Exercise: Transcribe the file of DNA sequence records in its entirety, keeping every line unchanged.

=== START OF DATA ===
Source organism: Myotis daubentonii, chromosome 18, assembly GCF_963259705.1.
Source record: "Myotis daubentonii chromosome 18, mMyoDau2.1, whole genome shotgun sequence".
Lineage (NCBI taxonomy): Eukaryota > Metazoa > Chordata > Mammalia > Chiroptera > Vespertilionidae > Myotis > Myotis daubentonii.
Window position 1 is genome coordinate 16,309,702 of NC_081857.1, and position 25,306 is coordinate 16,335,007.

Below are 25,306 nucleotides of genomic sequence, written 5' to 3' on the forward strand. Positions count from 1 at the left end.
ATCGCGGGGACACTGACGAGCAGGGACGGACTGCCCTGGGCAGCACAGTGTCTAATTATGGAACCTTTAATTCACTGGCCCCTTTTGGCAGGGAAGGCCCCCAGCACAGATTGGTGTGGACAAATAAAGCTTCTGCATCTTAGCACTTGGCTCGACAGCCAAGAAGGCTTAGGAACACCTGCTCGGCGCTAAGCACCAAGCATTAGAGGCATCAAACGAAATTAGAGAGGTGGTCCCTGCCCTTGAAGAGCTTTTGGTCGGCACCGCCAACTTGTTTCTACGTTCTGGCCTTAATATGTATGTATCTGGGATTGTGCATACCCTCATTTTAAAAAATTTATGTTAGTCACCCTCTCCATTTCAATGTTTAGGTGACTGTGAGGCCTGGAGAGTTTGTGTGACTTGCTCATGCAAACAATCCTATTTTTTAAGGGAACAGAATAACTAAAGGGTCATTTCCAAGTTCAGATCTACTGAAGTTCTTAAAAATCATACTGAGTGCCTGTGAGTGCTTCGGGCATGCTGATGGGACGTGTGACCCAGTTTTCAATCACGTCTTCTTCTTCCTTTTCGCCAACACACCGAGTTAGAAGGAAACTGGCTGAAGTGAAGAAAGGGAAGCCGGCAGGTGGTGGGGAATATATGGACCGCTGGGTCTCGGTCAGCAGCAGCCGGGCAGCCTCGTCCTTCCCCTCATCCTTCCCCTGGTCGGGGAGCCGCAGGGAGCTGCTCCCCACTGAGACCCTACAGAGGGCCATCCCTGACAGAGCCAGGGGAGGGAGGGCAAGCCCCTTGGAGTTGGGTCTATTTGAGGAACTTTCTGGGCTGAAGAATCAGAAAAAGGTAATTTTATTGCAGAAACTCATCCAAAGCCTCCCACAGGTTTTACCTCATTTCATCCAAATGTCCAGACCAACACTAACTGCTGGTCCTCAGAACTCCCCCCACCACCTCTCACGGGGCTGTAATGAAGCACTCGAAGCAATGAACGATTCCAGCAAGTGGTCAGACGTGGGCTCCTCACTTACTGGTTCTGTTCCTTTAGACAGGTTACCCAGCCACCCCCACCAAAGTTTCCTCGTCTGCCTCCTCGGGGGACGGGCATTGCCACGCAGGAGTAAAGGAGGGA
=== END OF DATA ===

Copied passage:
Source organism: Myotis daubentonii, chromosome 18, assembly GCF_963259705.1.
Source record: "Myotis daubentonii chromosome 18, mMyoDau2.1, whole genome shotgun sequence".
Lineage (NCBI taxonomy): Eukaryota > Metazoa > Chordata > Mammalia > Chiroptera > Vespertilionidae > Myotis > Myotis daubentonii.
Window position 1 is genome coordinate 16,309,702 of NC_081857.1, and position 25,306 is coordinate 16,335,007.

Below are 25,306 nucleotides of genomic sequence, written 5' to 3' on the forward strand. Positions count from 1 at the left end.
ATCGCGGGGACACTGACGAGCAGGGACGGACTGCCCTGGGCAGCACAGTGTCTAATTATGGAACCTTTAATTCACTGGCCCCTTTTGGCAGGGAAGGCCCCCAGCACAGATTGGTGTGGACAAATAAAGCTTCTGCATCTTAGCACTTGGCTCGACAGCCAAGAAGGCTTAGGAACACCTGCTCGGCGCTAAGCACCAAGCATTAGAGGCATCAAACGAAATTAGAGAGGTGGTCCCTGCCCTTGAAGAGCTTTTGGTCGGCACCGCCAACTTGTTTCTACGTTCTGGCCTTAATATGTATGTATCTGGGATTGTGCATACCCTCATTTTAAAAAATTTATGTTAGTCACCCTCTCCATTTCAATGTTTAGGTGACTGTGAGGCCTGGAGAGTTTGTGTGACTTGCTCATGCAAACAATCCTATTTTTTAAGGGAACAGAATAACTAAAGGGTCATTTCCAAGTTCAGATCTACTGAAGTTCTTAAAAATCATACTGAGTGCCTGTGAGTGCTTCGGGCATGCTGATGGGACGTGTGACCCAGTTTTCAATCACGTCTTCTTCTTCCTTTTCGCCAACACACCGAGTTAGAAGGAAACTGGCTGAAGTGAAGAAAGGGAAGCCGGCAGGTGGTGGGGAATATATGGACCGCTGGGTCTCGGTCAGCAGCAGCCGGGCAGCCTCGTCCTTCCCCTCATCCTTCCCCTGGTCGGGGAGCCGCAGGGAGCTGCTCCCCACTGAGACCCTACAGAGGGCCATCCCTGACAGAGCCAGGGGAGGGAGGGCAAGCCCCTTGGAGTTGGGTCTATTTGAGGAACTTTCTGGGCTGAAGAATCAGAAAAAGGTAATTTTATTGCAGAAACTCATCCAAAGCCTCCCACAGGTTTTACCTCATTTCATCCAAATGTCCAGACCAACACTAACTGCTGGTCCTCAGAACTCCCCCCACCACCTCTCACGGGGCTGTAATGAAGCACTCGAAGCAATGAACGATTCCAGCAAGTGGTCAGACGTGGGCTCCTCACTTACTGGTTCTGTTCCTTTAGACAGGTTACCCAGCCACCCCCACCAAAGTTTCCTCGTCTGCCTCCTCGGGGGACGGGCATTGCCACGCAGGAGTAAAGGAGGGA